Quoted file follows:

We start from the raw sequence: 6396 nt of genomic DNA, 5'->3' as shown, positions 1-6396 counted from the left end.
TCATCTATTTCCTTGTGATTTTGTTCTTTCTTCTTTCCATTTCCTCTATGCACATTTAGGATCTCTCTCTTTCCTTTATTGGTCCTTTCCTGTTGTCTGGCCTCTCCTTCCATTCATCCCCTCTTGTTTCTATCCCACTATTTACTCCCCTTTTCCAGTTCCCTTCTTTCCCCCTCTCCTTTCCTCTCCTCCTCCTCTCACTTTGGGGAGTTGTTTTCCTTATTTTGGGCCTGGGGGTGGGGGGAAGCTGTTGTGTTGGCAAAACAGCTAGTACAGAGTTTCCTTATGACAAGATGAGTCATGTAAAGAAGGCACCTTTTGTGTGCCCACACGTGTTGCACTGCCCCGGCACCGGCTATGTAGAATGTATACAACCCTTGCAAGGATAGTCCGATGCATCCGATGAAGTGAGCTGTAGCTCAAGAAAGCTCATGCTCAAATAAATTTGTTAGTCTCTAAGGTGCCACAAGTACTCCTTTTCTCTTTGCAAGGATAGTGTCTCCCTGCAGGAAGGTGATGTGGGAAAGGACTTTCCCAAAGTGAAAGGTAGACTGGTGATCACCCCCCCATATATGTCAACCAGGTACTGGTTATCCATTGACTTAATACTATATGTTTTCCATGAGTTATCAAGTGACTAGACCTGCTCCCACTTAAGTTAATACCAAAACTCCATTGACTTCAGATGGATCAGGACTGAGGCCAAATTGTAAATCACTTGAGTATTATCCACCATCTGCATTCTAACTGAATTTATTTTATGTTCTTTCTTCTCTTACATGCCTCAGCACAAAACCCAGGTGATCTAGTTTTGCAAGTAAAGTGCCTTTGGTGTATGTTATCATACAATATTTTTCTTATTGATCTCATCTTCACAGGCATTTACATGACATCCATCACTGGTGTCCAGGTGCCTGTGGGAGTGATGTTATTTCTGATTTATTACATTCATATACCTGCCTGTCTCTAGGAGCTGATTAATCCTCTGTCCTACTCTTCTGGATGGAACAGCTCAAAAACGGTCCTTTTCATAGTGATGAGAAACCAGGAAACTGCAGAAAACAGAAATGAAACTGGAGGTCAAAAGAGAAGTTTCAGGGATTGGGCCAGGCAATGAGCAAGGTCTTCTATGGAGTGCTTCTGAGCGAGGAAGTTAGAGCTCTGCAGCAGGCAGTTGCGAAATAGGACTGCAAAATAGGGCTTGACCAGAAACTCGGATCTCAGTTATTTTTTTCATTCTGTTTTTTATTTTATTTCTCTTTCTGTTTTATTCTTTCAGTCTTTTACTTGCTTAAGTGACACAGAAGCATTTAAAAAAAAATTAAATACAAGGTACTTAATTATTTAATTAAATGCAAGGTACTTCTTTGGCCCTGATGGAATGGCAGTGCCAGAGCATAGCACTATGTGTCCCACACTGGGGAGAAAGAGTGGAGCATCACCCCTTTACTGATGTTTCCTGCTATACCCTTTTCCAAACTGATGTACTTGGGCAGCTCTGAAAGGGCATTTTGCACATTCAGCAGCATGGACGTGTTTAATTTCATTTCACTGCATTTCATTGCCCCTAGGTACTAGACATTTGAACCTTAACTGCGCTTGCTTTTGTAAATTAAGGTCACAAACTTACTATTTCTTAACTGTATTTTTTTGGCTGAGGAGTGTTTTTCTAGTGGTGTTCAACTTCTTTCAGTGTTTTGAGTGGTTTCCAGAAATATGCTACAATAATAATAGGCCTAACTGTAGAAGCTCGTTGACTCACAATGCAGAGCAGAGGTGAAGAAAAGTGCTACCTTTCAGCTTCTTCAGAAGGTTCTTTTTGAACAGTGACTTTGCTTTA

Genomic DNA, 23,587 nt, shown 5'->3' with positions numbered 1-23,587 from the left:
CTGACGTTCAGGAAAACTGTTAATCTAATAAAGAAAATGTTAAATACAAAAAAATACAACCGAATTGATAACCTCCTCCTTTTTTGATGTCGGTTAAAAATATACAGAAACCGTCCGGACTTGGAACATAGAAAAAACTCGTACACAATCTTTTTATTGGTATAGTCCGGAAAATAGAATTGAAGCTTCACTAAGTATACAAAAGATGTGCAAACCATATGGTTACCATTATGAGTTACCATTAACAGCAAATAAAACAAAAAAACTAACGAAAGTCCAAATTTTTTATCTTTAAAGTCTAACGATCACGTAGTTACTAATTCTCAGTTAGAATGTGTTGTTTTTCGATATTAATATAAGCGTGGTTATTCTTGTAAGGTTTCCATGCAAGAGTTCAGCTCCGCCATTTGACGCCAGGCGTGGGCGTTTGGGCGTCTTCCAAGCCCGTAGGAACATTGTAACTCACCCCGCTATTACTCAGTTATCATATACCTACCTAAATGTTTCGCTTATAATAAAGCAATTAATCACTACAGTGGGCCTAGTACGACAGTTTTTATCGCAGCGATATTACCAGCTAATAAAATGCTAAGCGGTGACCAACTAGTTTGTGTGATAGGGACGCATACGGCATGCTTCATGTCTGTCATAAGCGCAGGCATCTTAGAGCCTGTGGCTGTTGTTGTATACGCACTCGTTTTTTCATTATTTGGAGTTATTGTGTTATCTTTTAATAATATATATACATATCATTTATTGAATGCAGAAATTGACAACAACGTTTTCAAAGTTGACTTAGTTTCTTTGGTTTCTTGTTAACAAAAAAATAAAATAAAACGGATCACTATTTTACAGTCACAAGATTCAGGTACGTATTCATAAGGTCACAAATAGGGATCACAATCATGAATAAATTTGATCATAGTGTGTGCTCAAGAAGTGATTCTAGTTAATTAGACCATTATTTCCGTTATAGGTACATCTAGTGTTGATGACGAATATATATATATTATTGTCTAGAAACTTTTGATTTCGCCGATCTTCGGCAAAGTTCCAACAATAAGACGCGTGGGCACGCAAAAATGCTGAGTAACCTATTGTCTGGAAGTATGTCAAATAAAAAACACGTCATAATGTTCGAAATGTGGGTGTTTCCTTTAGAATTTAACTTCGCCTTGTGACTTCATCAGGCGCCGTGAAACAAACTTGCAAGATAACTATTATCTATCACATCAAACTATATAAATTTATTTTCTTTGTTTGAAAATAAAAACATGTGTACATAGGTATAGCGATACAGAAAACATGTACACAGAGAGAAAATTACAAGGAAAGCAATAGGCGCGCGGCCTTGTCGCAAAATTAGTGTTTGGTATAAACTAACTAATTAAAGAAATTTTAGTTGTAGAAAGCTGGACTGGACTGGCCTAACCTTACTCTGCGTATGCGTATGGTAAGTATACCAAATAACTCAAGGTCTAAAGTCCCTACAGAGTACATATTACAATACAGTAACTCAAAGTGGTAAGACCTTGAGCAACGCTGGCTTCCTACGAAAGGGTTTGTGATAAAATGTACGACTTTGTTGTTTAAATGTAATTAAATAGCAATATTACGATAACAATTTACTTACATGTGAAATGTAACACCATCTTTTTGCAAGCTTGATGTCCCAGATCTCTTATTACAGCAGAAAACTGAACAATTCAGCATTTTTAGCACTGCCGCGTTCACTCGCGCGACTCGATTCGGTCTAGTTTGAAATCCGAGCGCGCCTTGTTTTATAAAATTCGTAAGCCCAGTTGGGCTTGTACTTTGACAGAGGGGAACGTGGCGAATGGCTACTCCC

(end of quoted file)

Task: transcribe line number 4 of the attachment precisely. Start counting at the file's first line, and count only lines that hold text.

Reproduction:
CTGACGTTCAGGAAAACTGTTAATCTAATAAAGAAAATGTTAAATACAAAAAAATACAACCGAATTGATAACCTCCTCCTTTTTTGATGTCGGTTAAAAATATACAGAAACCGTCCGGACTTGGAACATAGAAAAAACTCGTACACAATCTTTTTATTGGTATAGTCCGGAAAATAGAATTGAAGCTTCACTAAGTATACAAAAGATGTGCAAACCATATGGTTACCATTATGAGTTACCATTAACAGCAAATAAAACAAAAAAACTAACGAAAGTCCAAATTTTTTATCTTTAAAGTCTAACGATCACGTAGTTACTAATTCTCAGTTAGAATGTGTTGTTTTTCGATATTAATATAAGCGTGGTTATTCTTGTAAGGTTTCCATGCAAGAGTTCAGCTCCGCCATTTGACGCCAGGCGTGGGCGTTTGGGCGTCTTCCAAGCCCGTAGGAACATTGTAACTCACCCCGCTATTACTCAGTTATCATATACCTACCTAAATGTTTCGCTTATAATAAAGCAATTAATCACTACAGTGGGCCTAGTACGACAGTTTTTATCGCAGCGATATTACCAGCTAATAAAATGCTAAGCGGTGACCAACTAGTTTGTGTGATAGGGACGCATACGGCATGCTTCATGTCTGTCATAAGCGCAGGCATCTTAGAGCCTGTGGCTGTTGTTGTATACGCACTCGTTTTTTCATTATTTGGAGTTATTGTGTTATCTTTTAATAATATATATACATATCATTTATTGAATGCAGAAATTGACAACAACGTTTTCAAAGTTGACTTAGTTTCTTTGGTTTCTTGTTAACAAAAAAATAAAATAAAACGGATCACTATTTTACAGTCACAAGATTCAGGTACGTATTCATAAGGTCACAAATAGGGATCACAATCATGAATAAATTTGATCATAGTGTGTGCTCAAGAAGTGATTCTAGTTAATTAGACCATTATTTCCGTTATAGGTACATCTAGTGTTGATGACGAATATATATATATTATTGTCTAGAAACTTTTGATTTCGCCGATCTTCGGCAAAGTTCCAACAATAAGACGCGTGGGCACGCAAAAATGCTGAGTAACCTATTGTCTGGAAGTATGTCAAATAAAAAACACGTCATAATGTTCGAAATGTGGGTGTTTCCTTTAGAATTTAACTTCGCCTTGTGACTTCATCAGGCGCCGTGAAACAAACTTGCAAGATAACTATTATCTATCACATCAAACTATATAAATTTATTTTCTTTGTTTGAAAATAAAAACATGTGTACATAGGTATAGCGATACAGAAAACATGTACACAGAGAGAAAATTACAAGGAAAGCAATAGGCGCGCGGCCTTGTCGCAAAATTAGTGTTTGGTATAAACTAACTAATTAAAGAAATTTTAGTTGTAGAAAGCTGGACTGGACTGGCCTAACCTTACTCTGCGTATGCGTATGGTAAGTATACCAAATAACTCAAGGTCTAAAGTCCCTACAGAGTACATATTACAATACAGTAACTCAAAGTGGTAAGACCTTGAGCAACGCTGGCTTCCTACGAAAGGGTTTGTGATAAAATGTACGACTTTGTTGTTTAAATGTAATTAAATAGCAATATTACGATAACAATTTACTTACATGTGAAATGTAACACCATCTTTTTGCAAGCTTGATGTCCCAGATCTCTTATTACAGCAGAAAACTGAACAATTCAGCATTTTTAGCACTGCCGCGTTCACTCGCGCGACTCGATTCGGTCTAGTTTGAAATCCGAGCGCGCCTTGTTTTATAAAATTCGTAAGCCCAGTTGGGCTTGTACTTTGACAGAGGGGAACGTGGCGAATGGCTACTCCC